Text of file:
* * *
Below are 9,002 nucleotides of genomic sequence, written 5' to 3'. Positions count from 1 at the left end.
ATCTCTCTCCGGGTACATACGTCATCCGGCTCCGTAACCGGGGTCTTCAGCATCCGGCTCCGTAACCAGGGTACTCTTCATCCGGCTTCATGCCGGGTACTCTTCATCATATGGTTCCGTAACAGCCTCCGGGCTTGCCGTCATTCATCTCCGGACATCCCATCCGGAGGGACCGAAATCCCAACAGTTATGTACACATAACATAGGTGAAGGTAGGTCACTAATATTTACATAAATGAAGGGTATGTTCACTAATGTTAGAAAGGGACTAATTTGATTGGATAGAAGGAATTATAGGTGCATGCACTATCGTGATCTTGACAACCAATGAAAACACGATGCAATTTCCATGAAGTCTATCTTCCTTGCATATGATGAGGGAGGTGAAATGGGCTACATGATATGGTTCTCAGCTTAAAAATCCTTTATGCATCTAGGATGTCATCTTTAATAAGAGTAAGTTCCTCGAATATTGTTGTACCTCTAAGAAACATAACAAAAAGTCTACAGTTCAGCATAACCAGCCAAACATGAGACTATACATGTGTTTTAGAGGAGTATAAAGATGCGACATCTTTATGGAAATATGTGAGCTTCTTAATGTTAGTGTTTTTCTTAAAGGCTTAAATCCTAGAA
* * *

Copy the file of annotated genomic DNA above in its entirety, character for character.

Below are 9,002 nucleotides of genomic sequence, written 5' to 3'. Positions count from 1 at the left end.
ATCTCTCTCCGGGTACATACGTCATCCGGCTCCGTAACCGGGGTCTTCAGCATCCGGCTCCGTAACCAGGGTACTCTTCATCCGGCTTCATGCCGGGTACTCTTCATCATATGGTTCCGTAACAGCCTCCGGGCTTGCCGTCATTCATCTCCGGACATCCCATCCGGAGGGACCGAAATCCCAACAGTTATGTACACATAACATAGGTGAAGGTAGGTCACTAATATTTACATAAATGAAGGGTATGTTCACTAATGTTAGAAAGGGACTAATTTGATTGGATAGAAGGAATTATAGGTGCATGCACTATCGTGATCTTGACAACCAATGAAAACACGATGCAATTTCCATGAAGTCTATCTTCCTTGCATATGATGAGGGAGGTGAAATGGGCTACATGATATGGTTCTCAGCTTAAAAATCCTTTATGCATCTAGGATGTCATCTTTAATAAGAGTAAGTTCCTCGAATATTGTTGTACCTCTAAGAAACATAACAAAAAGTCTACAGTTCAGCATAACCAGCCAAACATGAGACTATACATGTGTTTTAGAGGAGTATAAAGATGCGACATCTTTATGGAAATATGTGAGCTTCTTAATGTTAGTGTTTTTCTTAAAGGCTTAAATCCTAGAA